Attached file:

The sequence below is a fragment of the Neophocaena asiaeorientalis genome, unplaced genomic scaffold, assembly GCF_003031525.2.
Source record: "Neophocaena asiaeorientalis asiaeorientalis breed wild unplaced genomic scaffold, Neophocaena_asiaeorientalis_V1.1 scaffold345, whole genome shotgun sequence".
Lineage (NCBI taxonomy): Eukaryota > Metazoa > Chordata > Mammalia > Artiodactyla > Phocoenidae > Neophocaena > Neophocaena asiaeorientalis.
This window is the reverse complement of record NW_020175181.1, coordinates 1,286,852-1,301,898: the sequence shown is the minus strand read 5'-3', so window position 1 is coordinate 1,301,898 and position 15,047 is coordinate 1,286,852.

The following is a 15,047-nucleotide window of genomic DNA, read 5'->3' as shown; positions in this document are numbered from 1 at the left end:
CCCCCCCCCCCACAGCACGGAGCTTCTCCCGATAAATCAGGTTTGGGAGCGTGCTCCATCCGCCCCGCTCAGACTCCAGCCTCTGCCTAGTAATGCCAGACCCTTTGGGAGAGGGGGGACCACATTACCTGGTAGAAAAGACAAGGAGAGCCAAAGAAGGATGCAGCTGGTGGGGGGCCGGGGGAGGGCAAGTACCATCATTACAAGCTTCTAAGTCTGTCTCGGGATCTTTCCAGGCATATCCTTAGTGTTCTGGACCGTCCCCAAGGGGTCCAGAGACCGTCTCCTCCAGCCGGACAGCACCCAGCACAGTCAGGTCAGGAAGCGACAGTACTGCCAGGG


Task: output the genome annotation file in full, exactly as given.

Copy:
The sequence below is a fragment of the Neophocaena asiaeorientalis genome, unplaced genomic scaffold, assembly GCF_003031525.2.
Source record: "Neophocaena asiaeorientalis asiaeorientalis breed wild unplaced genomic scaffold, Neophocaena_asiaeorientalis_V1.1 scaffold345, whole genome shotgun sequence".
Lineage (NCBI taxonomy): Eukaryota > Metazoa > Chordata > Mammalia > Artiodactyla > Phocoenidae > Neophocaena > Neophocaena asiaeorientalis.
This window is the reverse complement of record NW_020175181.1, coordinates 1,286,852-1,301,898: the sequence shown is the minus strand read 5'-3', so window position 1 is coordinate 1,301,898 and position 15,047 is coordinate 1,286,852.

The following is a 15,047-nucleotide window of genomic DNA, read 5'->3' as shown; positions in this document are numbered from 1 at the left end:
CCCCCCCCCCCACAGCACGGAGCTTCTCCCGATAAATCAGGTTTGGGAGCGTGCTCCATCCGCCCCGCTCAGACTCCAGCCTCTGCCTAGTAATGCCAGACCCTTTGGGAGAGGGGGGACCACATTACCTGGTAGAAAAGACAAGGAGAGCCAAAGAAGGATGCAGCTGGTGGGGGGCCGGGGGAGGGCAAGTACCATCATTACAAGCTTCTAAGTCTGTCTCGGGATCTTTCCAGGCATATCCTTAGTGTTCTGGACCGTCCCCAAGGGGTCCAGAGACCGTCTCCTCCAGCCGGACAGCACCCAGCACAGTCAGGTCAGGAAGCGACAGTACTGCCAGGG